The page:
8 Famous Filipino food cuisine in the Philippines
Filipino cuisine, as explained above, is both regional and local. What this means is there are literally thousands of dishes to try which, even with accomplished gourmands, is a tall order. The food culture of the Philippines is sometimes overshadowed by it’s northwestern neighbors – Thailand and Vietnam.
We have compiled 8 of the best dishes in the Philippines for your sampling pleasure – make sure you try them all!
Must-Try Foods in the Philippines
The cooking method for the Philippine adobo is indigenous to the Philippines. Filipinos often cooked or prepared their food with vinegar and salt to keep them fresh longer in the tropical climate of the Philippines.
A spicy marinade used in Latin American cuisine and usually containing vinegar, garlic, and chili pepperschipotles in adobo. A seasoning mixture that typically includes ground dried garlic, ground dried onion, oregano, salt, and pepper
Kinilaw is a delicious seafood dish served up all over the Philippines. It consists of slices of raw fish marinated in vinegar along with other ingredients like calamansi juice, salt, pepper, and chili peppers. The name kinilaw literally means “eaten raw”. Very similar to ceviche, the main difference is that Kinilaw relies on vinegar rather than lime juice to “cook” the fish.
Filipino food can be pretty heavy so if you’re feeling like you need a healthy alternative, kinilaw makes a great appetizer or light lunch.
Sinigang is a sour soup or stew characterized by its sour and savoury taste. It is most often associated with tamarind or sampalok, although it can use other sour fruits and leaves as the souring agent. It is one of the more popular dishes in Filipino cuisine.
It’s a delicious Filipino comfort food and makes for a hearty hangover breakfast if you had a few to many Pilsens the night before.
Kare-kare is a thick stew made from oxtail, vegetables, and a peanut sauce. It reminded us a bit of massaman curry from Thailand which makes sense as the word ‘kare’ is derived from the Filipino word for curry. Supposedly the best kare-kare comes from Pampanga which is just north of Manila, but you’ll find this dish served all over the Philippines.
Try ordering kare-kare along with lechon kawali (deep fried pork belly) and then use the thick kare-kare sauce for dipping the lechon. It’s a delicious Filipino meal that will have you won’t soon forget, but best to plan on taking a nap afterwards…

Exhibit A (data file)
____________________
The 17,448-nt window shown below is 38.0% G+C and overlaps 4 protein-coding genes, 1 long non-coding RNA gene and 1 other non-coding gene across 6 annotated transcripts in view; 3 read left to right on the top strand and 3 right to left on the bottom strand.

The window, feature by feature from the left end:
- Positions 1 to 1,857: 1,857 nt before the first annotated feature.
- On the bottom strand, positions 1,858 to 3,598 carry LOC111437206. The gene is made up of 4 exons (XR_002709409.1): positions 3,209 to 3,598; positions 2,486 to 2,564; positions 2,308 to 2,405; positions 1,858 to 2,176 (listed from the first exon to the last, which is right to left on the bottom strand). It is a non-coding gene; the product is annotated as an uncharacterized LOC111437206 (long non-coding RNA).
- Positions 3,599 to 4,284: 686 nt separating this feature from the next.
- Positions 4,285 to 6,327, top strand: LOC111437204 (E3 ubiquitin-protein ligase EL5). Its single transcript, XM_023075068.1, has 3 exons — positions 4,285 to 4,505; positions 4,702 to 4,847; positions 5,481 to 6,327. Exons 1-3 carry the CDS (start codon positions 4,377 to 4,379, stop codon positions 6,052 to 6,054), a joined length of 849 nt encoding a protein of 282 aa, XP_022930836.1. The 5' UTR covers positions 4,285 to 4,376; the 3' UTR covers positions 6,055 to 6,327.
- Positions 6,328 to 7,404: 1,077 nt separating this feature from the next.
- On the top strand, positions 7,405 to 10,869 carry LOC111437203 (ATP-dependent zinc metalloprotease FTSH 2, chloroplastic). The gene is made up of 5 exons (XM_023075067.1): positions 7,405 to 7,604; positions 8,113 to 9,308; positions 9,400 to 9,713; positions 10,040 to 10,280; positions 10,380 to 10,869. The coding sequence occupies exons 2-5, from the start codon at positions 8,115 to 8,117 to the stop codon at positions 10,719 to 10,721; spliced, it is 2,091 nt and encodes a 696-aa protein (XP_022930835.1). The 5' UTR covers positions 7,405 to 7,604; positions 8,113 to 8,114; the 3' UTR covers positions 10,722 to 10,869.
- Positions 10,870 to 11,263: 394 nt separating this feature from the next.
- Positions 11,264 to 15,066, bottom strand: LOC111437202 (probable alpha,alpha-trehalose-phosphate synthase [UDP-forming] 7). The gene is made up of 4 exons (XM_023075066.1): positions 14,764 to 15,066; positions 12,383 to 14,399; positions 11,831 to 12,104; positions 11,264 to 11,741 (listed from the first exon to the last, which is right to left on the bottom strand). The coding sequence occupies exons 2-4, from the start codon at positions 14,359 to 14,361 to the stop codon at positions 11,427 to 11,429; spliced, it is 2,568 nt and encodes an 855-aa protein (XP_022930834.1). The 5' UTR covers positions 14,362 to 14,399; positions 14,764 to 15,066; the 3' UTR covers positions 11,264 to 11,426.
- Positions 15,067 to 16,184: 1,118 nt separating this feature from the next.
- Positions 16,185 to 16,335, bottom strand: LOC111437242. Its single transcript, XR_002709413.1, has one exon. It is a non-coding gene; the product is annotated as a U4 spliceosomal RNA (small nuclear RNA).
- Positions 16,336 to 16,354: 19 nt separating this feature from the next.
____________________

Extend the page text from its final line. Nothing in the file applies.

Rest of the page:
It’s like Filipino fajitas and is an extremely popular dish in the Philippines! Pork sisig is most common and it consists of chopped up pig ears, jowls and liver, onion, and chili peppers delivered on a sizzling hot skillet with a raw egg on top.
You’ll need to mix in the egg to cook it before the skillet cools down. It usually comes with a couple calamansi halves so you can squeeze the juice over the top. Other versions of sisig include pork belly, chicken, tuna, eggplant, and pretty much anything else you can put on a sizzling hot plate.
Balut is probably the most infamous street food in the Philippines and the most. It is a fertilized duck egg boiled and eaten in the shell while still warm, served as a delicacy in parts of Southeast Asia.
This unusual production and consumption of balut represents the creativity of Filipinos to make something similar with other Asian cultures yet uniquely Filipino. Balut gained its popularity as an affordable, nutritious, and ready-to eat snack that makes it a staple and favorite street food.
7. Ice Candy
Ice candy is one of the most favorite summer treats of Filipinos. It is frozen juice(or smoothie) in a plastic like pop ice. The only difference is that ice candy is home made from fresh fruits, though there are some that you can buy from sari-sari (variety) stores that are made from artificial fruit flavoring.
You’ll encounter all kinds of flavors of ice candy such as mango, chocolate, ube (purple yam), buko salad (which includes lots of little bits of chopped up fruit mixed), buko pandan (pandan tastes a bit like vanilla), melon, and avocado. Ice candy is also amazingly cheap. No matter where we were in the Philippines it always cost just 10 pisos (~ $0.20). We recommend that you buy one every chance you get!
Dinuguan is a Filipino savory stew usually of pork offal (typically lungs, kidneys, intestines, ears, heart and snout) and/or meat simmered in a rich, spicy dark gravy of pig blood, garlic, chili (most often siling haba), and vinegar.
As for the taste: Dinuguan is definitely porky and savory, not heavily salty, but usually with a sour note. Texture wise, this dish varies widely, from a fairly thin, light brown number to a thick, dark, grainy stew that Filipinos jokingly refer to as chocolate soup.